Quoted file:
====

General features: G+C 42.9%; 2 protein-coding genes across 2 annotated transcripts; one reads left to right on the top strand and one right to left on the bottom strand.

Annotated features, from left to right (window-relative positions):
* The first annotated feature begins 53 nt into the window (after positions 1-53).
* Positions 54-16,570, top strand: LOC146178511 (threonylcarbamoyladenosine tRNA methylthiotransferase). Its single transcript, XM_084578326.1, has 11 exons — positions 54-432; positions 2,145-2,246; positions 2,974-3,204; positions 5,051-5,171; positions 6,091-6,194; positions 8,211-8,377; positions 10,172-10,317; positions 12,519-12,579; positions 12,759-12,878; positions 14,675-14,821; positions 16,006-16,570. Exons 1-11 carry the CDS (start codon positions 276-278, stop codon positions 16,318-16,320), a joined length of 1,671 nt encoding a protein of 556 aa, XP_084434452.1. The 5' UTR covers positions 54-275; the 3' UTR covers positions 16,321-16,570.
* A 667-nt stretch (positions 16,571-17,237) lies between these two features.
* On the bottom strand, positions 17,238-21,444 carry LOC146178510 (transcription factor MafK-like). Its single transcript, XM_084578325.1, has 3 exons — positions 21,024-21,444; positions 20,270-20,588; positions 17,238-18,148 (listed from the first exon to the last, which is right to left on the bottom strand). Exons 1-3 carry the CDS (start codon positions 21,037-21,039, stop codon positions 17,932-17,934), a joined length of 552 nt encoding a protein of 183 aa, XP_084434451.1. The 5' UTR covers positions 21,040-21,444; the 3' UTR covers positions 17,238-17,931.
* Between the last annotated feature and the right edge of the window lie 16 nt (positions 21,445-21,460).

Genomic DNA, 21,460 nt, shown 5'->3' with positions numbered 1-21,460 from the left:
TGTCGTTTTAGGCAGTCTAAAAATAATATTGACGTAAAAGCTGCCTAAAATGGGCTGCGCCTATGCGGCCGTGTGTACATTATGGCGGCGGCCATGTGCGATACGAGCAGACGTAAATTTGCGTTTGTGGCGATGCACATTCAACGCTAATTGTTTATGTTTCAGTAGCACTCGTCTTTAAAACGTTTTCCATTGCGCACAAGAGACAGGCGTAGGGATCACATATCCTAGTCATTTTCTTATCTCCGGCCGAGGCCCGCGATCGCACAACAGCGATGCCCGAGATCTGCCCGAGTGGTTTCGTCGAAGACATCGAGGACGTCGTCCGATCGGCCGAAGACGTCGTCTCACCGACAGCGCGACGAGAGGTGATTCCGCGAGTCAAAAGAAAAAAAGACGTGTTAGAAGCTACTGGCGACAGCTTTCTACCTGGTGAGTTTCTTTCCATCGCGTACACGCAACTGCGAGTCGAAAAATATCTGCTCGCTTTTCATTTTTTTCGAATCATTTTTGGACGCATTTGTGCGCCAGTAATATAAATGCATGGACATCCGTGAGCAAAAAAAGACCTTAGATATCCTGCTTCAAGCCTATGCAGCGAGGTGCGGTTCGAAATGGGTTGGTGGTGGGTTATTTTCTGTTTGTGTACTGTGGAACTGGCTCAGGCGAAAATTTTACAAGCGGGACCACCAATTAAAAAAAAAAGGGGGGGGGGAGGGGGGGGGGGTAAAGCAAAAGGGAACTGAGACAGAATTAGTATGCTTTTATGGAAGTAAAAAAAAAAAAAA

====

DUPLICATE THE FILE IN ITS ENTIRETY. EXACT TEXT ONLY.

General features: G+C 42.9%; 2 protein-coding genes across 2 annotated transcripts; one reads left to right on the top strand and one right to left on the bottom strand.

Annotated features, from left to right (window-relative positions):
* The first annotated feature begins 53 nt into the window (after positions 1-53).
* Positions 54-16,570, top strand: LOC146178511 (threonylcarbamoyladenosine tRNA methylthiotransferase). Its single transcript, XM_084578326.1, has 11 exons — positions 54-432; positions 2,145-2,246; positions 2,974-3,204; positions 5,051-5,171; positions 6,091-6,194; positions 8,211-8,377; positions 10,172-10,317; positions 12,519-12,579; positions 12,759-12,878; positions 14,675-14,821; positions 16,006-16,570. Exons 1-11 carry the CDS (start codon positions 276-278, stop codon positions 16,318-16,320), a joined length of 1,671 nt encoding a protein of 556 aa, XP_084434452.1. The 5' UTR covers positions 54-275; the 3' UTR covers positions 16,321-16,570.
* A 667-nt stretch (positions 16,571-17,237) lies between these two features.
* On the bottom strand, positions 17,238-21,444 carry LOC146178510 (transcription factor MafK-like). Its single transcript, XM_084578325.1, has 3 exons — positions 21,024-21,444; positions 20,270-20,588; positions 17,238-18,148 (listed from the first exon to the last, which is right to left on the bottom strand). Exons 1-3 carry the CDS (start codon positions 21,037-21,039, stop codon positions 17,932-17,934), a joined length of 552 nt encoding a protein of 183 aa, XP_084434451.1. The 5' UTR covers positions 21,040-21,444; the 3' UTR covers positions 17,238-17,931.
* Between the last annotated feature and the right edge of the window lie 16 nt (positions 21,445-21,460).

Genomic DNA, 21,460 nt, shown 5'->3' with positions numbered 1-21,460 from the left:
TGTCGTTTTAGGCAGTCTAAAAATAATATTGACGTAAAAGCTGCCTAAAATGGGCTGCGCCTATGCGGCCGTGTGTACATTATGGCGGCGGCCATGTGCGATACGAGCAGACGTAAATTTGCGTTTGTGGCGATGCACATTCAACGCTAATTGTTTATGTTTCAGTAGCACTCGTCTTTAAAACGTTTTCCATTGCGCACAAGAGACAGGCGTAGGGATCACATATCCTAGTCATTTTCTTATCTCCGGCCGAGGCCCGCGATCGCACAACAGCGATGCCCGAGATCTGCCCGAGTGGTTTCGTCGAAGACATCGAGGACGTCGTCCGATCGGCCGAAGACGTCGTCTCACCGACAGCGCGACGAGAGGTGATTCCGCGAGTCAAAAGAAAAAAAGACGTGTTAGAAGCTACTGGCGACAGCTTTCTACCTGGTGAGTTTCTTTCCATCGCGTACACGCAACTGCGAGTCGAAAAATATCTGCTCGCTTTTCATTTTTTTCGAATCATTTTTGGACGCATTTGTGCGCCAGTAATATAAATGCATGGACATCCGTGAGCAAAAAAAGACCTTAGATATCCTGCTTCAAGCCTATGCAGCGAGGTGCGGTTCGAAATGGGTTGGTGGTGGGTTATTTTCTGTTTGTGTACTGTGGAACTGGCTCAGGCGAAAATTTTACAAGCGGGACCACCAATTAAAAAAAAAAGGGGGGGGGGAGGGGGGGGGGGTAAAGCAAAAGGGAACTGAGACAGAATTAGTATGCTTTTATGGAAGTAAAAAAAAAAAAAA